Comparative Effectiveness of In-Hospital Use of Recombinant Factor VIIa for Off-Label Indications vs. Usual Care
Overview of rFVIIa Use for Prostatectomy
The usual care of patients who require prostatectomy has changed considerably over the time period encompassing and since the performance of studies included in this analysis. These changes in practice likely account for the negligible use of rFVIIa noted in the Premier database. There were no deaths in either study group. One patient in the group that received the 20 µg/kg dose experienced a myocardial infarction at day 14, the only thromboembolic event identified in the study. The RBC transfusion requirements were significantly reduced in the rFVIIa group, as was the operating room time.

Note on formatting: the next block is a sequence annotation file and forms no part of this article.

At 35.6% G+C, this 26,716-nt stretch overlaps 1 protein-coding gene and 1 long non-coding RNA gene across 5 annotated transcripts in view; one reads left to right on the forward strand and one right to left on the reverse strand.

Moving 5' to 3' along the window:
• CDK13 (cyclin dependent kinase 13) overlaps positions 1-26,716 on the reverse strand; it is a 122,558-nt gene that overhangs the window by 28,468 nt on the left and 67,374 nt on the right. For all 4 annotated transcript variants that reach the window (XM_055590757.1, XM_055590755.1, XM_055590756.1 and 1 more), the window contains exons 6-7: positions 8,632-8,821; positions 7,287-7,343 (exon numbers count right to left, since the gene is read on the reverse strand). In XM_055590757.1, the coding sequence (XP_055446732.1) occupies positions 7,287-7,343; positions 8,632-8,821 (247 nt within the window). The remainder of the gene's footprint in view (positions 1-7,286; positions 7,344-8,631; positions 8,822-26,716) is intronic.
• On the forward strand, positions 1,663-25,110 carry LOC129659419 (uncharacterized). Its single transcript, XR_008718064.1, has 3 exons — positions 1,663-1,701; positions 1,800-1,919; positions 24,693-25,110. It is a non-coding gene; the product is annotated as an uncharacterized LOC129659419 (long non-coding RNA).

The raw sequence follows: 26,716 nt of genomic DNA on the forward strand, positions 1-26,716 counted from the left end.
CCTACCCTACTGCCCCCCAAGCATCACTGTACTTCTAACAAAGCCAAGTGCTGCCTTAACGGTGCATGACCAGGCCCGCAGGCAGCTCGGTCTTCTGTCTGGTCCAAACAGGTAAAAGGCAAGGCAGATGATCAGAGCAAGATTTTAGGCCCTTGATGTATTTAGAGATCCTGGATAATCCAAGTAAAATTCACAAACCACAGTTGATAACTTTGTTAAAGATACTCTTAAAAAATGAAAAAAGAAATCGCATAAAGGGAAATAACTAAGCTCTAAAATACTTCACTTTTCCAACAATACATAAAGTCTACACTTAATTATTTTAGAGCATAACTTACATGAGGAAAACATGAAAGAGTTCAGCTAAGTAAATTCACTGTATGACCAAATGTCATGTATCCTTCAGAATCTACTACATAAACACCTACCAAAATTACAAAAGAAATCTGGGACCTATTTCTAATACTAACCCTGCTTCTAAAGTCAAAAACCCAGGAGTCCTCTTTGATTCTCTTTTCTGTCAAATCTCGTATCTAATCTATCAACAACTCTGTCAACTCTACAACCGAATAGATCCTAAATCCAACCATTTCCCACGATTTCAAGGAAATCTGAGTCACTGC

Overall applicability of the evidence is poor for prophylactic use in the populations targeted—patients undergoing retropubic prostatectomy for prostate cancer or benign hyperplasia but who are not on anticoagulation. In addition, the “usual care” approach to prostatectomy has evolved into something very different, in most cases, from the surgeries evaluated in the included RCT, thereby making the applicability of the comparator also poor. Current evidence is insufficient for comparing the harms and benefits of rFVIIa use in prostatectomy. In addition, the usual care for prostatectomy has likely evolved far beyond the standard of care employed in the RCT, making its relevance to current practice uncertain.
- Yank V, Tuohy CV, Logan AC, et al. Comparative Effectiveness of In-Hospital Use of Recombinant Factor VIIa for Off-Label Indications vs. Usual Care, Comparative Effectiveness Review 21 (Prepared by Stanford–UCSF Evidence-based Practice Center under Contract No. 290-02-0017). Rockville, MD: Agency for Healthcare Research and Quality; May 2010. AHRQ Publication No. 10-EHC030-EF.
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